“What did she do?” Colin asked.
“Oh, it was nothing,” Penelope replied, even though her expression was rather peeved. “You weren’t there, but the morning of the wedding she kept apologizing for keeping secrets, and it never even occurred to me that she was trying to get me to admit to keeping secrets of my own. Made me feel wretched, she did.”
Her voice trailed off as she read through another page. Colin leaned back against the fluffy pillows, his eyes resting on his wife’s face. He liked watching her eyes move from left to right, following the words. He liked watching her lips move as she smiled or frowned. It was rather amazing, actually, how contented he felt, simply watching his wife read.
Until she gasped, that was, and turned utterly white.
He shoved himself up on his elbows. “What is it?”
Penelope shook her head and groaned. “Oh, she is devious.”
Privacy be damned. He grabbed the letter. “What did she say?”
“Down there,” Penelope said, pointing miserably at the bottom. “At the end.”
Colin brushed her finger away and began to read. “Good Lord, she’s wordy,” he muttered. “I can’t make heads or tails of it.”
“Revenge,” Penelope said. “She says my secret was bigger than hers.”
“She says she’s owed a boon.”
Colin pondered that. “She probably is.”
“To even the score.”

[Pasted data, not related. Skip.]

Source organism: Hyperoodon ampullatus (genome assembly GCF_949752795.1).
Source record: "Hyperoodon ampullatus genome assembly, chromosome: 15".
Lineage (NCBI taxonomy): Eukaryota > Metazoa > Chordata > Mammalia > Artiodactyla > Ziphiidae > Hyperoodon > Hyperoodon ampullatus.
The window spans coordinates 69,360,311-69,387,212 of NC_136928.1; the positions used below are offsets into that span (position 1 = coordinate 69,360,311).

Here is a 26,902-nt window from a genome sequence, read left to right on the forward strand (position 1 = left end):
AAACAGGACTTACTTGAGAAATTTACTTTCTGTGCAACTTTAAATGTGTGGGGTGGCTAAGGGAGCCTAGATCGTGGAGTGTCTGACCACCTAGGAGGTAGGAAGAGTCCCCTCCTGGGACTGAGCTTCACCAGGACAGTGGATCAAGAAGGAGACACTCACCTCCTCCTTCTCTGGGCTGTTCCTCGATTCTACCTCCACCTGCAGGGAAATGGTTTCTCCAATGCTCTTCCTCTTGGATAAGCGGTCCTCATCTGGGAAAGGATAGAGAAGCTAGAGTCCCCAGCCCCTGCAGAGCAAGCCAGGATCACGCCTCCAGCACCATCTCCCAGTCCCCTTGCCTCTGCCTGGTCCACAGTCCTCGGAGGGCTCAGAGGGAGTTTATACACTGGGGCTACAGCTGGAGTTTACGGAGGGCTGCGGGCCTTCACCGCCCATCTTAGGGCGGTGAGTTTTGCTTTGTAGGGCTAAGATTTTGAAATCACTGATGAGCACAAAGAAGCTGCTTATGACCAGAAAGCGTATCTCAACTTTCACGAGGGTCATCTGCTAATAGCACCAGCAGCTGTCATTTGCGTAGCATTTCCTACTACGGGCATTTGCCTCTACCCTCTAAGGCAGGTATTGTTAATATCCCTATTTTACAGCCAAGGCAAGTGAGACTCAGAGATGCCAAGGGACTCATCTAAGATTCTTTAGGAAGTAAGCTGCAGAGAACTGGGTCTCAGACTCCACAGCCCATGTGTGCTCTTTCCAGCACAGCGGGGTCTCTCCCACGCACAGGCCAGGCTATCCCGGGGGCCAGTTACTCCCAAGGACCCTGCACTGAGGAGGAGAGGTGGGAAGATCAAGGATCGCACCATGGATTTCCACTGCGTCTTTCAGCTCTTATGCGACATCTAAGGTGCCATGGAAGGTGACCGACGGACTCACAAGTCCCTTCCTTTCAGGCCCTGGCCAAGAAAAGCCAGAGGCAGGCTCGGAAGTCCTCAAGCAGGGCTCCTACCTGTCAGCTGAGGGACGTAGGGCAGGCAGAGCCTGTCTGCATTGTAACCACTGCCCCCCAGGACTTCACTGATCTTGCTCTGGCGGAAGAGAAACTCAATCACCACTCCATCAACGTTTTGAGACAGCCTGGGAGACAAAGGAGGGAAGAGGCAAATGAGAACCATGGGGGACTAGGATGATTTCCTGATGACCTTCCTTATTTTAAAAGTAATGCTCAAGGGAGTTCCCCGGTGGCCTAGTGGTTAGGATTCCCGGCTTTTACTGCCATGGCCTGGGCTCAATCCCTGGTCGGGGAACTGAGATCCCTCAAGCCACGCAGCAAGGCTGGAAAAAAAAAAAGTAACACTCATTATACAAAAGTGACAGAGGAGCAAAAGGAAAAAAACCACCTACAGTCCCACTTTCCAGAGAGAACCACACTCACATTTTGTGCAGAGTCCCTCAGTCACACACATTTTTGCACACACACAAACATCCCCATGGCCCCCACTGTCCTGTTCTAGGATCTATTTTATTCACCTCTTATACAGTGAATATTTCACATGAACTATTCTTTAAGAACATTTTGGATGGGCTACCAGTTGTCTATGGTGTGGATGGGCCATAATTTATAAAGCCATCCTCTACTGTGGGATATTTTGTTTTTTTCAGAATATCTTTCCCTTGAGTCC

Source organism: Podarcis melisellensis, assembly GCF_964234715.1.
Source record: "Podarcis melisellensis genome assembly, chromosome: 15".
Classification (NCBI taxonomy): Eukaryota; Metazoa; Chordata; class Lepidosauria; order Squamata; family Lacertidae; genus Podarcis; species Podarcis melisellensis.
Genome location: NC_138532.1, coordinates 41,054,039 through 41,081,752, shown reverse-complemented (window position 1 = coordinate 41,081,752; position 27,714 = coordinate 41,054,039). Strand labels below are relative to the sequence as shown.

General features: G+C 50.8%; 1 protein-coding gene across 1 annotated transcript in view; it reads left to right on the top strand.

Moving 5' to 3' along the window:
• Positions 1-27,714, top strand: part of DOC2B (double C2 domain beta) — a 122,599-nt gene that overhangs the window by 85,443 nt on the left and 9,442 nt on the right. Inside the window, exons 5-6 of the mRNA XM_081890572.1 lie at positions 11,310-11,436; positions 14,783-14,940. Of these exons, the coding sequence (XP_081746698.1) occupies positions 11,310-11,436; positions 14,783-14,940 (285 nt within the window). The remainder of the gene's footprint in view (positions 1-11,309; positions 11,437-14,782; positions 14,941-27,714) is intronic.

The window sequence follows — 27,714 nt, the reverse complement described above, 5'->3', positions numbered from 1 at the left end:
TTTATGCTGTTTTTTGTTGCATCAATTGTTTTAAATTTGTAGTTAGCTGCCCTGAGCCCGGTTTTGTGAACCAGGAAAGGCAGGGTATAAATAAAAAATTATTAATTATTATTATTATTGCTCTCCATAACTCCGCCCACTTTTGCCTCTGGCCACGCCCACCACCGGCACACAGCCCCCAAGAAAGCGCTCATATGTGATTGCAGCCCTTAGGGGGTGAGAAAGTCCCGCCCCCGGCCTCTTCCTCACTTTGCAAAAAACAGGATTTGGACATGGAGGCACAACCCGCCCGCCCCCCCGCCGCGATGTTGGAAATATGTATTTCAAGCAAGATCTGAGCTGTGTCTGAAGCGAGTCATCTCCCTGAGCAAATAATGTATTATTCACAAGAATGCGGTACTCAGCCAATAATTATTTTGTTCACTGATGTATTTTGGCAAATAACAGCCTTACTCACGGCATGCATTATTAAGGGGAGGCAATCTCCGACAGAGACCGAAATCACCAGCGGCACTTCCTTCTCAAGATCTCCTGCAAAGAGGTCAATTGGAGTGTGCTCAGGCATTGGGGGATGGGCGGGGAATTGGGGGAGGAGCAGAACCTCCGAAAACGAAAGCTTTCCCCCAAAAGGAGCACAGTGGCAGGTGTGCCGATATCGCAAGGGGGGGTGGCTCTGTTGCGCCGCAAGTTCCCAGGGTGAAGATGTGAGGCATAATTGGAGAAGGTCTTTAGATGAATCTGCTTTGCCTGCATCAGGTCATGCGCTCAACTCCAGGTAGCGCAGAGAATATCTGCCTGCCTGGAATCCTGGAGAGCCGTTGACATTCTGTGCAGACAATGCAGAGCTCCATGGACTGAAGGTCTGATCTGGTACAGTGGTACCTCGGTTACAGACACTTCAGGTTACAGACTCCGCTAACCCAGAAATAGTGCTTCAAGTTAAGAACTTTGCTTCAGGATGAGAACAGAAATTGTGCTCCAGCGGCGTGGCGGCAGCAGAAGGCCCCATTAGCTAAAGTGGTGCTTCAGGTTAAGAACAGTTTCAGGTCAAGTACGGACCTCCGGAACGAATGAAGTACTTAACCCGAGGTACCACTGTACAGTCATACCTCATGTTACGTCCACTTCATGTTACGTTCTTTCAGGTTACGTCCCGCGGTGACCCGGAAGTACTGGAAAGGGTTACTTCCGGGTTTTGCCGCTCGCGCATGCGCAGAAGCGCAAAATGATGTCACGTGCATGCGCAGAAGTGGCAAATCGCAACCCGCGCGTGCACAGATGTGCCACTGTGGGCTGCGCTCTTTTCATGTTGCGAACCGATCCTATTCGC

He patted her hand. “I’m afraid that’s how we Bridgertons think. You’ve never played a sporting game with us, have you?”
Penelope moaned. “She said she is going to consult Hyacinth. ”
Colin felt the blood leave his face.
“I know,” Penelope said, shaking her head. “We’ll never be safe again.”
Colin slid his arm around her and pulled her close. “Didn’t we say we wanted to visit Italy?”
He smiled and kissed her on the nose. “Or we could just stay here.”
“At the Rose and Bramble?”
“We’re supposed to depart tomorrow morning. It’s the last place Hyacinth would look.”
Penelope glanced up at him, her eyes growing warm and perhaps just a little bit mischievous. “I have no pressing engagements in London for at least a fortnight.”
He rolled atop her, tugging her down until she was flat on her back. “My mother did say she would not forgive us unless we produced a grandchild.”
“She did not put it in quite so uncompromising terms.”
He kissed her, right on the sensitive spot behind her earlobe that always made her squirm. “Pretend she did.”
“Well, in that case—oh!”
His lips slid down her belly. “Oh?” he murmured.
“We had best get to—oh!”
He looked up. “You were saying?”
“To work,” she just barely managed to get out.
He smiled against her skin. “Your servant, Mrs. Bridgerton. Always.”